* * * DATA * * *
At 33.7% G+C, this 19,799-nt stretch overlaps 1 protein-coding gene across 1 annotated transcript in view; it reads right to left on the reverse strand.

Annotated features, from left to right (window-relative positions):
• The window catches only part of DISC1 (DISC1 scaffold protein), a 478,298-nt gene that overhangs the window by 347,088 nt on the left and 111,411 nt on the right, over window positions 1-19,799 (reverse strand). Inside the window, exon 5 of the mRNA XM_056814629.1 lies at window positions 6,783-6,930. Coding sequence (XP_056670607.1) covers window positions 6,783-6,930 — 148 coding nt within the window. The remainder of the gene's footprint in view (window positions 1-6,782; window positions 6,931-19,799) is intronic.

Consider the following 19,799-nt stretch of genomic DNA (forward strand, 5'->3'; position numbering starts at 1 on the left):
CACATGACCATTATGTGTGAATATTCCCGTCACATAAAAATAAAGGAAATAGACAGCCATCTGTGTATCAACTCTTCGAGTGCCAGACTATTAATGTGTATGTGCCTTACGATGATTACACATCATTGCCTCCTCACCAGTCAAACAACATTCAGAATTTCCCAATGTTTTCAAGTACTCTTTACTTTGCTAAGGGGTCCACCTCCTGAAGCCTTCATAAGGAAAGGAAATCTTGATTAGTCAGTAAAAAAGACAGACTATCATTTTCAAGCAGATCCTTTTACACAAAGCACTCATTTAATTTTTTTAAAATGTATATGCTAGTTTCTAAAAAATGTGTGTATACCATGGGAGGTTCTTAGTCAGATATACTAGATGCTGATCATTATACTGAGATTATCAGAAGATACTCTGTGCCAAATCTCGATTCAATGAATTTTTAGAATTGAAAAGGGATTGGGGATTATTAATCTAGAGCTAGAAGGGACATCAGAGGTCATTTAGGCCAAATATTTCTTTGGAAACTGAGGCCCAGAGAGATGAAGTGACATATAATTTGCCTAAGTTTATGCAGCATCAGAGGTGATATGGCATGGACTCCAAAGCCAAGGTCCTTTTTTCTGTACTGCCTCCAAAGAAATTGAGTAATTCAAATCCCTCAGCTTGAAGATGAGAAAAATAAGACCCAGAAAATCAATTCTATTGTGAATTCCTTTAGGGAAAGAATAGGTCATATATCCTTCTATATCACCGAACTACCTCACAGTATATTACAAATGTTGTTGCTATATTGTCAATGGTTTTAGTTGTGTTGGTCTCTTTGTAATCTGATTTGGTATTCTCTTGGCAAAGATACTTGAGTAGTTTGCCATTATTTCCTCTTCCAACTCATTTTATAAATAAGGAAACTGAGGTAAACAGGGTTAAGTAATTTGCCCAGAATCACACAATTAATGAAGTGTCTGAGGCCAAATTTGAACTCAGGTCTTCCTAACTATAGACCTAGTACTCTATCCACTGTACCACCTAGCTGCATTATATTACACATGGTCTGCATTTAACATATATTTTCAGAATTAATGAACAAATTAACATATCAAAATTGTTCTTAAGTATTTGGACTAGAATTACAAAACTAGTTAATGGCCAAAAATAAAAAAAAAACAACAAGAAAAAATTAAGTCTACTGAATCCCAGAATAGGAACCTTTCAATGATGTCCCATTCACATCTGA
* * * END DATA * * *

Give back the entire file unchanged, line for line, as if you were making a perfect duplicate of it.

At 33.7% G+C, this 19,799-nt stretch overlaps 1 protein-coding gene across 1 annotated transcript in view; it reads right to left on the reverse strand.

Annotated features, from left to right (window-relative positions):
• The window catches only part of DISC1 (DISC1 scaffold protein), a 478,298-nt gene that overhangs the window by 347,088 nt on the left and 111,411 nt on the right, over window positions 1-19,799 (reverse strand). Inside the window, exon 5 of the mRNA XM_056814629.1 lies at window positions 6,783-6,930. Coding sequence (XP_056670607.1) covers window positions 6,783-6,930 — 148 coding nt within the window. The remainder of the gene's footprint in view (window positions 1-6,782; window positions 6,931-19,799) is intronic.

Consider the following 19,799-nt stretch of genomic DNA (forward strand, 5'->3'; position numbering starts at 1 on the left):
CACATGACCATTATGTGTGAATATTCCCGTCACATAAAAATAAAGGAAATAGACAGCCATCTGTGTATCAACTCTTCGAGTGCCAGACTATTAATGTGTATGTGCCTTACGATGATTACACATCATTGCCTCCTCACCAGTCAAACAACATTCAGAATTTCCCAATGTTTTCAAGTACTCTTTACTTTGCTAAGGGGTCCACCTCCTGAAGCCTTCATAAGGAAAGGAAATCTTGATTAGTCAGTAAAAAAGACAGACTATCATTTTCAAGCAGATCCTTTTACACAAAGCACTCATTTAATTTTTTTAAAATGTATATGCTAGTTTCTAAAAAATGTGTGTATACCATGGGAGGTTCTTAGTCAGATATACTAGATGCTGATCATTATACTGAGATTATCAGAAGATACTCTGTGCCAAATCTCGATTCAATGAATTTTTAGAATTGAAAAGGGATTGGGGATTATTAATCTAGAGCTAGAAGGGACATCAGAGGTCATTTAGGCCAAATATTTCTTTGGAAACTGAGGCCCAGAGAGATGAAGTGACATATAATTTGCCTAAGTTTATGCAGCATCAGAGGTGATATGGCATGGACTCCAAAGCCAAGGTCCTTTTTTCTGTACTGCCTCCAAAGAAATTGAGTAATTCAAATCCCTCAGCTTGAAGATGAGAAAAATAAGACCCAGAAAATCAATTCTATTGTGAATTCCTTTAGGGAAAGAATAGGTCATATATCCTTCTATATCACCGAACTACCTCACAGTATATTACAAATGTTGTTGCTATATTGTCAATGGTTTTAGTTGTGTTGGTCTCTTTGTAATCTGATTTGGTATTCTCTTGGCAAAGATACTTGAGTAGTTTGCCATTATTTCCTCTTCCAACTCATTTTATAAATAAGGAAACTGAGGTAAACAGGGTTAAGTAATTTGCCCAGAATCACACAATTAATGAAGTGTCTGAGGCCAAATTTGAACTCAGGTCTTCCTAACTATAGACCTAGTACTCTATCCACTGTACCACCTAGCTGCATTATATTACACATGGTCTGCATTTAACATATATTTTCAGAATTAATGAACAAATTAACATATCAAAATTGTTCTTAAGTATTTGGACTAGAATTACAAAACTAGTTAATGGCCAAAAATAAAAAAAAAACAACAAGAAAAAATTAAGTCTACTGAATCCCAGAATAGGAACCTTTCAATGATGTCCCATTCACATCTGA